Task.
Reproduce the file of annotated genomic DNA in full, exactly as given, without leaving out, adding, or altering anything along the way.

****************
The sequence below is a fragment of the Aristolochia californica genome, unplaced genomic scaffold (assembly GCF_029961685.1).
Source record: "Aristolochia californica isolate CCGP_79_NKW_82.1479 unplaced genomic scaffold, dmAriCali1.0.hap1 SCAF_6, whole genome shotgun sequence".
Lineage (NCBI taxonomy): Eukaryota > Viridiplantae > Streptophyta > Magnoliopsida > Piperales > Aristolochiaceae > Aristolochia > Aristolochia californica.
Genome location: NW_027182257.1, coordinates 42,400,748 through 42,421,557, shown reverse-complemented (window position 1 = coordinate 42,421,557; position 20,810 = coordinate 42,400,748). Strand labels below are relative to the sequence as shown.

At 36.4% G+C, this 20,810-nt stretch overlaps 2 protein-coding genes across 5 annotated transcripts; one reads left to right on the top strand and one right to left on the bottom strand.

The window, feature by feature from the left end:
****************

The sequence below is a fragment of the Aristolochia californica genome, unplaced genomic scaffold (assembly GCF_029961685.1).
Source record: "Aristolochia californica isolate CCGP_79_NKW_82.1479 unplaced genomic scaffold, dmAriCali1.0.hap1 SCAF_6, whole genome shotgun sequence".
Lineage (NCBI taxonomy): Eukaryota > Viridiplantae > Streptophyta > Magnoliopsida > Piperales > Aristolochiaceae > Aristolochia > Aristolochia californica.
Genome location: NW_027182257.1, coordinates 42,400,748 through 42,421,557, shown reverse-complemented (window position 1 = coordinate 42,421,557; position 20,810 = coordinate 42,400,748). Strand labels below are relative to the sequence as shown.

At 36.4% G+C, this 20,810-nt stretch overlaps 2 protein-coding genes across 5 annotated transcripts; one reads left to right on the top strand and one right to left on the bottom strand.

The window, feature by feature from the left end: